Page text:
Queen once scolded after ignoring royal etiquette ‘Don’t forget your b***dy curtsy!’

Queen: Expert on 'jokey' relationship with King Edward VIII

When you subscribe we will use the information you provide to send you these newsletters. Sometimes they’ll include recommendations for other related newsletters or services we offer. Our Privacy Notice explains more about how we use your data, and your rights. You can unsubscribe at any time.

Queen Elizabeth’s “jokey” relationship with her uncle King Edward VIII has been uncovered in Channel 5’s documentary, ‘Elizabeth II & The Traitor King: A Secret Friendship’. King Edward VIII enjoyed a short reign and abdicated abruptly in 1936 in order to marry the twice-divorced American heiress Wallis Simpson. The Crown later passed to Edward’s younger brother and Elizabeth’s father, King George VI. 

Author Hugo Vickers told the programme: “Apparently there were times when she would knock on his door and he would be maybe smoking a pipe at his desk.

“So through slightly gritted teeth as she came in he would say ‘Well don’t forget your b***dy curtsy!’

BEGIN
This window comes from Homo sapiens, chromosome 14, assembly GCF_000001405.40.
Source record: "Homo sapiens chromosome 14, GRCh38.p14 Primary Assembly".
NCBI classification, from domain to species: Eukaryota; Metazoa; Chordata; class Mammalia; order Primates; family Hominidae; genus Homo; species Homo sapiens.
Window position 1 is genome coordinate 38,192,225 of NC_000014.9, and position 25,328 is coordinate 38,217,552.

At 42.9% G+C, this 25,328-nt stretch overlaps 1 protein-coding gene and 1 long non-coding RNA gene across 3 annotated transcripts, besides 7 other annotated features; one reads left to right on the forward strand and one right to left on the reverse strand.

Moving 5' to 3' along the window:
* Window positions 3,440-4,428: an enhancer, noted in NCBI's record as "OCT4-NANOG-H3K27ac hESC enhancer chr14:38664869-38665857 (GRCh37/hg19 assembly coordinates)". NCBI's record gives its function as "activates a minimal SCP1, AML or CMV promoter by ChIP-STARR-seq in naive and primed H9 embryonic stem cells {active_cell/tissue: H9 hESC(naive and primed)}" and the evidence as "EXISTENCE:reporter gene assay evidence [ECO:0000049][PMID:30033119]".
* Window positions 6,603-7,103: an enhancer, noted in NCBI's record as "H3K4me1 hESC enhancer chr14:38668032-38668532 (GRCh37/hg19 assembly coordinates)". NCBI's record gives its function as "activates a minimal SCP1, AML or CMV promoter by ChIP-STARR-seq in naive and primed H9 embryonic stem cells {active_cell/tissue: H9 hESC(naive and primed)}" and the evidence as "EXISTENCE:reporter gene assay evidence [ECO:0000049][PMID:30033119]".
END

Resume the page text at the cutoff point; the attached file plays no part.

“Because after all she was Princess Elizabeth and he was the King.

“But it was like jokey, so that sort of relationship.”

JUST IN:  Meghan and Harry accused of using celebrity tactic to ‘bury bad news’

Royal Historian Professor Anna Whitelock described Edward VIII as a “loving uncle” to the future Queen.

Prof Whitelock describes: “A loving uncle who like messing around, playing around with his young nieces.

“Certainly it suggests that he spent time around the family…with the family.”

Following his abdicated Edward lose his royal title and became the Duke of Windsor, and relocated to France amid much scorn from British high society a well as members of his own family.

Kate and William had to 'step up duties' for Queen says Nicholl

Despite the rift which developed between Edward and his royal relatives over the abdication the Queen did visit him in May 1972.

Mr Vickers described the encounter during a state visit to France as meaning “a great deal” to the Duke.

He alleged: “With great difficulty [the Duke] rose from his bed to give his bow because, of course, she was his Queen now, as well as his niece and it meant a great deal to him that she paid him this final courtesy.”

However, a friend of Mrs Simpson would later accuse the Queen in Vanity Fair of having shown “no compassion” to the Duke of Windsor and “no appreciation for his effort.”

Gyles Brandreth: Lonely photo of Queen at Philip funeral was misleading [EXPLAINED]
Meghan and Harry’s Netflix workload under spotlight [EXPOSED]
Diana’s family ‘tried’ to reconcile Harry and William ahead of reunion [INSIGHT]

The Countess of Romanones told the magazine: “I greeted the Queen at the door downstairs.

“She was not at all warm to his wife of 35 years, but then, I shouldn’t complain.

“She was just as cold to him.

“I escorted her upstairs — her expression was hard when she entered the room.”

Source: Read Full Article